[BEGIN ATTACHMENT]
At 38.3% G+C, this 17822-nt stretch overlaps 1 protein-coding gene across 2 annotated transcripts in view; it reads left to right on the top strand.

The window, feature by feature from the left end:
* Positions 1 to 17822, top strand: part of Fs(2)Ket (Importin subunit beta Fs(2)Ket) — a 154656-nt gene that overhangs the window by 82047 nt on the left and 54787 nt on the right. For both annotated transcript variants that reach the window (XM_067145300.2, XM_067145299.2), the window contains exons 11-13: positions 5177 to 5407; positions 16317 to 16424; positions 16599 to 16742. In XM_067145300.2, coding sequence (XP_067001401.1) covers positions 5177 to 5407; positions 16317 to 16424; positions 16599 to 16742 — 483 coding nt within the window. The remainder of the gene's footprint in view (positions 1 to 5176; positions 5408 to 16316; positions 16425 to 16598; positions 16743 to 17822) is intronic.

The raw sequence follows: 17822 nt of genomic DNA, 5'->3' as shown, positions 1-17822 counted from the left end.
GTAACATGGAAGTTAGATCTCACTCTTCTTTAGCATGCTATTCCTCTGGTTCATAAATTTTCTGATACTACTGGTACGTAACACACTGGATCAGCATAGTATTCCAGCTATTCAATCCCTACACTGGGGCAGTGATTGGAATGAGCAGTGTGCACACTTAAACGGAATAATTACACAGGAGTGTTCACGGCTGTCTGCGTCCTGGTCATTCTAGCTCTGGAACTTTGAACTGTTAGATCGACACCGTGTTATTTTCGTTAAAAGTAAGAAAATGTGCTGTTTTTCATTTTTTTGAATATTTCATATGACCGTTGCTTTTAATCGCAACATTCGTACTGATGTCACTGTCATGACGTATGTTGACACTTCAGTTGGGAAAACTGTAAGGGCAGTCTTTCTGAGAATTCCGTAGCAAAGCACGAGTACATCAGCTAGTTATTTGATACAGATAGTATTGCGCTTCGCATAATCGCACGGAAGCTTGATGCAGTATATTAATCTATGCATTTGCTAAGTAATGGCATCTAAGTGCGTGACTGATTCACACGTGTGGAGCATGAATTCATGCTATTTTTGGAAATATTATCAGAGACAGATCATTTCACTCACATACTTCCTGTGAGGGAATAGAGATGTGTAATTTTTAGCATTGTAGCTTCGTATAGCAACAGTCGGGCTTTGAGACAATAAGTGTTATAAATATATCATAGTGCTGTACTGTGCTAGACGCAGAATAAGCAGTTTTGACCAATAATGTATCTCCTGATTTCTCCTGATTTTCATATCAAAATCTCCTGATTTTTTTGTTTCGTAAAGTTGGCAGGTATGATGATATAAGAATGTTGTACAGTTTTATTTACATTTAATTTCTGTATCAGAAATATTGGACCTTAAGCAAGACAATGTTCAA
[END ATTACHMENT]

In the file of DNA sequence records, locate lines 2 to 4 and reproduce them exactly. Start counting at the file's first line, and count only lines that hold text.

The window, feature by feature from the left end:
* Positions 1 to 17822, top strand: part of Fs(2)Ket (Importin subunit beta Fs(2)Ket) — a 154656-nt gene that overhangs the window by 82047 nt on the left and 54787 nt on the right. For both annotated transcript variants that reach the window (XM_067145300.2, XM_067145299.2), the window contains exons 11-13: positions 5177 to 5407; positions 16317 to 16424; positions 16599 to 16742. In XM_067145300.2, coding sequence (XP_067001401.1) covers positions 5177 to 5407; positions 16317 to 16424; positions 16599 to 16742 — 483 coding nt within the window. The remainder of the gene's footprint in view (positions 1 to 5176; positions 5408 to 16316; positions 16425 to 16598; positions 16743 to 17822) is intronic.

The raw sequence follows: 17822 nt of genomic DNA, 5'->3' as shown, positions 1-17822 counted from the left end.